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1

There is a lot of good advice in the answers above, but I'm not sure they have addressed the main part of your question i.e. limiting the number/size of input data. To recap what has been stated already Use client side input validation and feedback to improve the client user experience, but DO NOT rely on anything client side for security purposes. All ...


0

From a pure security perspective your aproach is the correct one. The web interface (html + javascript + whatever...) is just a client to your HTTP server. By other words anything / anyone can make requests by passing your client security. Therefore security at that level is basically no security. From a GUI perspective it might actually be a good idea to ...


16

You shouldn't trust the client. Writing Javascript to stop characters being entered does not stop anyone from submitting them to your search. Your search routine should remove characters it doesn't support, and when printing that back out, it should show what it actually accepted, not what was submitted. For general purpose fields in a form, consider ...


14

Your approach - if used correctly - would protect you against two very common attacks: SQL injection and XSS. And escaping/encoding/prepared statements are definitely a must-have and your main line of defense. But as you specifically mention search boxes, your approach might for example not catch SQL wildcard DOS attacks (see here and here), which could be ...


1

You should implement both measures and heres why. If you limit the character space the user can enter (a-zA-Z!@#$%^&*) for example there is less chance a unwitting user will screw up and enter some jank data. However this only really stops the end users who are trying to use your application from entering malformed data. The second step, performing ...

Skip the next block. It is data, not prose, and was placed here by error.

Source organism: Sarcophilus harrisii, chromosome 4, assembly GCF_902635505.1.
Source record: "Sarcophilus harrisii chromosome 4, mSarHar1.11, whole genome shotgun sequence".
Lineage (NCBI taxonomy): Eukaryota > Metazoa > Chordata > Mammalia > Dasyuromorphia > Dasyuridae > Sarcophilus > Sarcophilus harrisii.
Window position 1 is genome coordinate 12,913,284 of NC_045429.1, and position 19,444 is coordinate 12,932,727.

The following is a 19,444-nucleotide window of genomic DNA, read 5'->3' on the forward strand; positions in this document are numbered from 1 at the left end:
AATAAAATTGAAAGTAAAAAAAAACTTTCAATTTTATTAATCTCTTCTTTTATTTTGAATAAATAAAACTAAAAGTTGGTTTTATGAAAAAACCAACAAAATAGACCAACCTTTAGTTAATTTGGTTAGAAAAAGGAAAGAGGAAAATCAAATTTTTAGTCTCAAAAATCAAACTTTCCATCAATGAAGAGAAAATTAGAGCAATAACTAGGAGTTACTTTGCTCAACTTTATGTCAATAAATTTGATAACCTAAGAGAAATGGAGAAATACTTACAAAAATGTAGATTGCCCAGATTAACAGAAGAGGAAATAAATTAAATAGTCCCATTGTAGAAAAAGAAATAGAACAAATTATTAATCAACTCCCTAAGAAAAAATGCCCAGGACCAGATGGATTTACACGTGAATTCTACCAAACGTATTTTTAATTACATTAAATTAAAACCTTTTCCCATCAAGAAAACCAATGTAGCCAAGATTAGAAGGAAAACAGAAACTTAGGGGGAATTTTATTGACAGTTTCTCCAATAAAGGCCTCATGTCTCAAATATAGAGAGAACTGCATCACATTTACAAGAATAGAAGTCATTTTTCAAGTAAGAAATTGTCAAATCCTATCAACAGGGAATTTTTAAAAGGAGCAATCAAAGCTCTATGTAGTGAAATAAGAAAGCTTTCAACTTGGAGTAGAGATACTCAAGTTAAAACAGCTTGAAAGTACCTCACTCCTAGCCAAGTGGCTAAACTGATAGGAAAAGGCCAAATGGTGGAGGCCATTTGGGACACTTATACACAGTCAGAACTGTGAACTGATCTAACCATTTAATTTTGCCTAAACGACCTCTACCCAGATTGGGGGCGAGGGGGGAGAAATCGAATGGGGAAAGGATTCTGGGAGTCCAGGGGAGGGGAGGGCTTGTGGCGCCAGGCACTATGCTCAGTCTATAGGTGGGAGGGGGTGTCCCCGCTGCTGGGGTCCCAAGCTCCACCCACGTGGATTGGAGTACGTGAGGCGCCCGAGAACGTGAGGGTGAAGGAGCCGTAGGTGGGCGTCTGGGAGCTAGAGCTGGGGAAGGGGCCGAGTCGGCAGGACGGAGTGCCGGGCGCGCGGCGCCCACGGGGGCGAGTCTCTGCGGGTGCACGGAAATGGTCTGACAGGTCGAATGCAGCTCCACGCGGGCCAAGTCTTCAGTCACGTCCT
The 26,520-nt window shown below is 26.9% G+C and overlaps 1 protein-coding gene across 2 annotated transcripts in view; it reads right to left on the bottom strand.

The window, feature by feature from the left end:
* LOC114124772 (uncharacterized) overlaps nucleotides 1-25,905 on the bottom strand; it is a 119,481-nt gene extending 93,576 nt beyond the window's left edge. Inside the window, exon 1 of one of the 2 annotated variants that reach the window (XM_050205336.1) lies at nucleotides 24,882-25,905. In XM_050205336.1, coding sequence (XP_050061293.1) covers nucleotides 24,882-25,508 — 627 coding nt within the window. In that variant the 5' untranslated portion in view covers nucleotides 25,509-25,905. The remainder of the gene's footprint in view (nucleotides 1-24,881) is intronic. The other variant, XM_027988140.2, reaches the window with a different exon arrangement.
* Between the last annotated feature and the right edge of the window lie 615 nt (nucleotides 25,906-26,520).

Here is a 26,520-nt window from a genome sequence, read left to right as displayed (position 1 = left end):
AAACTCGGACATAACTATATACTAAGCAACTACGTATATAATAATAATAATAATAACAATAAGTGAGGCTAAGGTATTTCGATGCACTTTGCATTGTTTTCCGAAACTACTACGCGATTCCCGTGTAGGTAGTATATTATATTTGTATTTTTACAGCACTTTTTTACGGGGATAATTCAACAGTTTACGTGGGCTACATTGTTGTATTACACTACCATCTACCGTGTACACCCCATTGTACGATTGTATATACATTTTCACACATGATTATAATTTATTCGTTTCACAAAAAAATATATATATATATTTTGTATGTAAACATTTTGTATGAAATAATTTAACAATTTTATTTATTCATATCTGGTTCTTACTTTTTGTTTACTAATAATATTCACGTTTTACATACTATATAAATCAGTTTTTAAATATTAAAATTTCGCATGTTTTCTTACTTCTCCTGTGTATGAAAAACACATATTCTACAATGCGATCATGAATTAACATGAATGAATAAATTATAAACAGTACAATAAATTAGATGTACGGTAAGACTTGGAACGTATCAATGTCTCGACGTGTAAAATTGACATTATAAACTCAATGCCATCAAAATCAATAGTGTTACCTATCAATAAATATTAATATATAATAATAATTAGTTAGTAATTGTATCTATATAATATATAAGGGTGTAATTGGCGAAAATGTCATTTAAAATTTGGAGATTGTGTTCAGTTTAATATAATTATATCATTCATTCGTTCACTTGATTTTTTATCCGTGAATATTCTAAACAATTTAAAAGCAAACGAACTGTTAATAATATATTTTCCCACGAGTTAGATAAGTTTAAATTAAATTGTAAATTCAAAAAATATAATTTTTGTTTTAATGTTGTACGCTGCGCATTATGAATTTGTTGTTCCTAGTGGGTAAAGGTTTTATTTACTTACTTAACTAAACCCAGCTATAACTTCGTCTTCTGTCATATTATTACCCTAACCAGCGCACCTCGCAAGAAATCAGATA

1

An historical example of such a poor algorithm is Microsoft's LM hash. As you said Felipe, in order to create a strong password, you need among other things to mix uppercase and lower case letters. Why? Because by doing so there can be 52 different possible letters constituting each character of the password: 26 lowercase + 26 uppercase. By converting the ...


2

I also could not find any password storage policies that mention that passwords should not be upper-cased. But I also didn't find any guides which told me not to set every password to "password", not to remove all special characters, or not to shorten them to 4 characters. It's just obvious. You should not change the password that the user supplied. This ...


0

User's Security You are missing one extremely important thing: CSRF mitigation. Be sure to fully understand the related problems. Tldr: in addition to the authorization token (e.g. session cookie), you need a challenge per action to identify if the action is intended by the user or unintended. Fix JSONP leaks. X-Content-Type-Options: nosniff, on all ...



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